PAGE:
Over the first five days of February 2008 15,391 members of the MyVoice internet community successfully completed a private internet-based questionnaire. 54% of the sample was female, 2% in their teens, 16% in their twenties, 37% in their thirties, 28% in their forties, and 17% in their fifties.

A white dog and a black guy are responsible for reversing SoftBank’s decline. I’ve heard people complain that there are racist undertones as the black guy is the offspring of a Japanese woman and dog, but I think that’s reading far too much into things. Here’s a blog translating one advert and here’s news of the dog releasing a photo book.

Note that today NTT DoCoMo have announced that they are joining au and SoftBank in offering free calls 24 hours per day between family members.
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Cellphone fingerprint reader useful for almost half of all Japanese

Is a fingerprint reader needed on a cellphone? graph of japanese statisticsWith cellphones getting more and more features packed into them, here’s an interesting survey reported on by japan.internet.com and conducted by goo Research into cellphone input devices.

Demographics

Between the 15th and 17th of February 2008 1,092 members of goo Research’s online monitor group completed a private internet-based questionnaire. 53.2% were male, 16.4% in their teens, 18.0% in their twenties, 21.6% in their thirties, 16.4% in their forties, 15.8% in their fifties, and 11.7% aged sixty or older.

I think a full keyboard is nice to have, but none of the ones I’ve seen seem to be practical, as the keys are all far too tightly spaced, rendering the device pretty useless. A fingerprint reader is popular here, perhaps with people thinking about the security aspect, although compared to using a PIN, I don’t really think there is much of a benefit. The acceleration sensor is for motion games, and features on some of the 905i series of phones from NTT DoCoMo, but I cannot really see the practical use at all.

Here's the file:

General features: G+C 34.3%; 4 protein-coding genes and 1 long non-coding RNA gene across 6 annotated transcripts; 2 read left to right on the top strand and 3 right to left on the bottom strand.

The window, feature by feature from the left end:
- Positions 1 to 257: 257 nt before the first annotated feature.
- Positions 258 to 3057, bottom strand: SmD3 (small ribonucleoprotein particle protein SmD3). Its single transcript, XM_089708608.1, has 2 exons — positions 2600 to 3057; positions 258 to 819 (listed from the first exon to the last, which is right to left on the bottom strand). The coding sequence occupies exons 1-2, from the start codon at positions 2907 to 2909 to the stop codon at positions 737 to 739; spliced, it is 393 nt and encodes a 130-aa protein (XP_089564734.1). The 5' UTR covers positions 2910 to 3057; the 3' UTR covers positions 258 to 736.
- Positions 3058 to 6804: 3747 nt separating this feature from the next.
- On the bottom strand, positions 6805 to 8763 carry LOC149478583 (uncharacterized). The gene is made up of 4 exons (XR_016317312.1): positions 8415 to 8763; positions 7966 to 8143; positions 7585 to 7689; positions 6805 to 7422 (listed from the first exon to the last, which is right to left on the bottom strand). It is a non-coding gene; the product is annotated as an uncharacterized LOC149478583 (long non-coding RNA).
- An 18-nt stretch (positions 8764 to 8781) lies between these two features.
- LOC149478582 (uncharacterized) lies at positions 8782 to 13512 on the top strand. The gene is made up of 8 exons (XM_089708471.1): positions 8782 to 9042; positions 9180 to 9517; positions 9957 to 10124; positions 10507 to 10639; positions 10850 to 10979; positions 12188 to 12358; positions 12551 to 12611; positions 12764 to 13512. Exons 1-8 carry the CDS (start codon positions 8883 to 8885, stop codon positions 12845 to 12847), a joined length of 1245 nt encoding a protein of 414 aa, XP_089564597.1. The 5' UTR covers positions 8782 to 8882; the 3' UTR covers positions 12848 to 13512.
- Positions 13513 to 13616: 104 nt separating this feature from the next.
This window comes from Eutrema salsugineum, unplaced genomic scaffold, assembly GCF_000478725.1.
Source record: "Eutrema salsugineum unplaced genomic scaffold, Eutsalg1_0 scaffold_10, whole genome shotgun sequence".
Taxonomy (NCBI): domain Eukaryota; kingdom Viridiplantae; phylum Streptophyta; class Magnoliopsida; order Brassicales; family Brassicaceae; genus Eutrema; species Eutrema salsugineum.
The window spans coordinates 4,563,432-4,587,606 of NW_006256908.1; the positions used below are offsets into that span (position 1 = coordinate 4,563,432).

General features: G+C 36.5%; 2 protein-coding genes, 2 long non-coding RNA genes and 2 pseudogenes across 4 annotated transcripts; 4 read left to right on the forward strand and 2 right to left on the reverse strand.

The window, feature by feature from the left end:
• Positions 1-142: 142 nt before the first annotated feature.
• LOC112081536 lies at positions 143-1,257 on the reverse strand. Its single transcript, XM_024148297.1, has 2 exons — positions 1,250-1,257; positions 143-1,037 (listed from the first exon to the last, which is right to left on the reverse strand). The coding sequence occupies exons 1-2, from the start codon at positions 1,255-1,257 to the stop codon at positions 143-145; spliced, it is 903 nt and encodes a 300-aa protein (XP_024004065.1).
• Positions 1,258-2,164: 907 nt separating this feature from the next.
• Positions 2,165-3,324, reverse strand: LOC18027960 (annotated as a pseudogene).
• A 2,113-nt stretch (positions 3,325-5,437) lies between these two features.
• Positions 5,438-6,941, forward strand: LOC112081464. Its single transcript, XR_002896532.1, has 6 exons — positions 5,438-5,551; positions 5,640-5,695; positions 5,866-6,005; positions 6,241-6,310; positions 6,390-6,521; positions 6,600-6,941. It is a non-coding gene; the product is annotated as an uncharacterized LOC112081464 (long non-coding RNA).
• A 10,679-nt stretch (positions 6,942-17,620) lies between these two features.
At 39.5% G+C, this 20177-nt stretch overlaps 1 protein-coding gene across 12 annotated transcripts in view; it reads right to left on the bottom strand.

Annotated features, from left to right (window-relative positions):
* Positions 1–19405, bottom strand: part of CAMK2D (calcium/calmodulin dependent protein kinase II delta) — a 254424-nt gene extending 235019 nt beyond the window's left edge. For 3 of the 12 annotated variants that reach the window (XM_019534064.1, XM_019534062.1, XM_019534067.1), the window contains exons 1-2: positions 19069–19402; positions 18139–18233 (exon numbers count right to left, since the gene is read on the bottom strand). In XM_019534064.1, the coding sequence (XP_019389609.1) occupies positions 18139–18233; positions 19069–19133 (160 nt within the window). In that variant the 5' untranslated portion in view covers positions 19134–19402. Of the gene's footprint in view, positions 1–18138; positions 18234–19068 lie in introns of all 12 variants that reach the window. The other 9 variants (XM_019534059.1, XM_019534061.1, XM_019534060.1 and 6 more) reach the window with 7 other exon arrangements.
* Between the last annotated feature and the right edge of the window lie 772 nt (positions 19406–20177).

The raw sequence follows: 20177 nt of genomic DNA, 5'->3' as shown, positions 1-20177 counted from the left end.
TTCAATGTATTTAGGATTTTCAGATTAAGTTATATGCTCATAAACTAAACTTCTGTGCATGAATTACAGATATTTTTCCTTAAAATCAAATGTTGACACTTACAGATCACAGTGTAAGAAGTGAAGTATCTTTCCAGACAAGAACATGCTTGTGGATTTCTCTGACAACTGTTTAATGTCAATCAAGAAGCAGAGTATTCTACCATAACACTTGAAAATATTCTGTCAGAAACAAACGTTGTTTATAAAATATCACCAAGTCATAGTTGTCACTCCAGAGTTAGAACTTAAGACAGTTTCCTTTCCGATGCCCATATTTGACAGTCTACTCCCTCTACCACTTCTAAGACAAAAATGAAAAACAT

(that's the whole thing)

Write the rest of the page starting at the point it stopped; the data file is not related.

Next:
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Japanese cellphone ease of use

How satisfied are you with your cellphone's buttons? graph of japanese statisticsTo me most of the Japanese cellphones that I’ve owned have had various problems with usability, even experiencing later models by the same company actually going backwards in terms of functionality. My current phone has minor irritants here and there; for instance there is a fractional delay between key presses and a response in the UI, and settings menus always open with the first entry highlighted instead of the current option. To see how the Japanese live with their phones, MyVoice investigated cellphone ease of use.

Demographics

Over the first five days of January 2008 12,906 members of the MyVoice internet community completed a private online questionnaire. 54% of the sample was female, 2% in their teens, 15% in their twenties, 38% in their thirties, 29% in their forties, and 16% in their fifties.

For me, the keypad itself is not too important, although some of the new designer phones have got pretty awful pads that I would certainly not buy. On the other hand, my wife, who can type on her mobile faster than on a PC keyboard, the tactile feel is the second most critical item after “Does it come in pink?”
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1 gigabyte memory cards now the norm for keitai

How many mobile phone memory cards do you have? graph of japanese statisticsWith almost all new cellphones now having a memory card slot with media costs dropping drastically, and listening to music on phones becoming more popular, here’s an interesting survey reported on by japan.internet.com and conducted by JR Tokai Express Research Inc into the topic of cellphone memory card usage.

Demographics

On the 13th of February 2008 330 members of the JR Tokai Express Research online monitor group employed in either the private or public sector completed a private internet-based questionnaire. 83.9% of the sample was male, 10.9% in their twenties, 38.5% in their thirties, 39.4% in their forties, 8.8% in their fifties, and 2.4% in their sixties.

A year and a half ago (summer 2006) a similar question was asked, and at that time 128 MB was the most popular size, so that’s a quite impressive factor of 8 larger.